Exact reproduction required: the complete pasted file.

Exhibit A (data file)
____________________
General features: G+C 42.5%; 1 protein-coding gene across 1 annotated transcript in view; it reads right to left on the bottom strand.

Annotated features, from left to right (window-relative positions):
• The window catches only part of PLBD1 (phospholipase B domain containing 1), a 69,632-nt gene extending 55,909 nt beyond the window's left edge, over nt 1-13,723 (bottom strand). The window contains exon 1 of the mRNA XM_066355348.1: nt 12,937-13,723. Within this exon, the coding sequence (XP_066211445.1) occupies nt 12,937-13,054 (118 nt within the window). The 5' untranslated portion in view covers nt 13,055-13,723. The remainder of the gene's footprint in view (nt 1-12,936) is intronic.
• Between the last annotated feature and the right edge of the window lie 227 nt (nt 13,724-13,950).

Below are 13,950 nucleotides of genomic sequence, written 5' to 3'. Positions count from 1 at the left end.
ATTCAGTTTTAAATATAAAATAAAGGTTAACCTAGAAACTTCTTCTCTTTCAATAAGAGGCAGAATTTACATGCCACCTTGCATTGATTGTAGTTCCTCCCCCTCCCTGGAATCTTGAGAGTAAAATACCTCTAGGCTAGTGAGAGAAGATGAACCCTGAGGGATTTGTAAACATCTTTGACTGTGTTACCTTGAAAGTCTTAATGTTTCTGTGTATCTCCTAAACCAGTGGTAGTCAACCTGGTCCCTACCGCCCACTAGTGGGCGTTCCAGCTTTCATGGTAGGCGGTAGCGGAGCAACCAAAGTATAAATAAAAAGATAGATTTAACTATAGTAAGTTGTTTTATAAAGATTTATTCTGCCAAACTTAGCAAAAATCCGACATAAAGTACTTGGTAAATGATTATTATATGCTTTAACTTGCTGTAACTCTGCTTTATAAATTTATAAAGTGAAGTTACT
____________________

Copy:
General features: G+C 42.5%; 1 protein-coding gene across 1 annotated transcript in view; it reads right to left on the bottom strand.

Annotated features, from left to right (window-relative positions):
• The window catches only part of PLBD1 (phospholipase B domain containing 1), a 69,632-nt gene extending 55,909 nt beyond the window's left edge, over nt 1-13,723 (bottom strand). The window contains exon 1 of the mRNA XM_066355348.1: nt 12,937-13,723. Within this exon, the coding sequence (XP_066211445.1) occupies nt 12,937-13,054 (118 nt within the window). The 5' untranslated portion in view covers nt 13,055-13,723. The remainder of the gene's footprint in view (nt 1-12,936) is intronic.
• Between the last annotated feature and the right edge of the window lie 227 nt (nt 13,724-13,950).

Below are 13,950 nucleotides of genomic sequence, written 5' to 3'. Positions count from 1 at the left end.
ATTCAGTTTTAAATATAAAATAAAGGTTAACCTAGAAACTTCTTCTCTTTCAATAAGAGGCAGAATTTACATGCCACCTTGCATTGATTGTAGTTCCTCCCCCTCCCTGGAATCTTGAGAGTAAAATACCTCTAGGCTAGTGAGAGAAGATGAACCCTGAGGGATTTGTAAACATCTTTGACTGTGTTACCTTGAAAGTCTTAATGTTTCTGTGTATCTCCTAAACCAGTGGTAGTCAACCTGGTCCCTACCGCCCACTAGTGGGCGTTCCAGCTTTCATGGTAGGCGGTAGCGGAGCAACCAAAGTATAAATAAAAAGATAGATTTAACTATAGTAAGTTGTTTTATAAAGATTTATTCTGCCAAACTTAGCAAAAATCCGACATAAAGTACTTGGTAAATGATTATTATATGCTTTAACTTGCTGTAACTCTGCTTTATAAATTTATAAAGTGAAGTTACT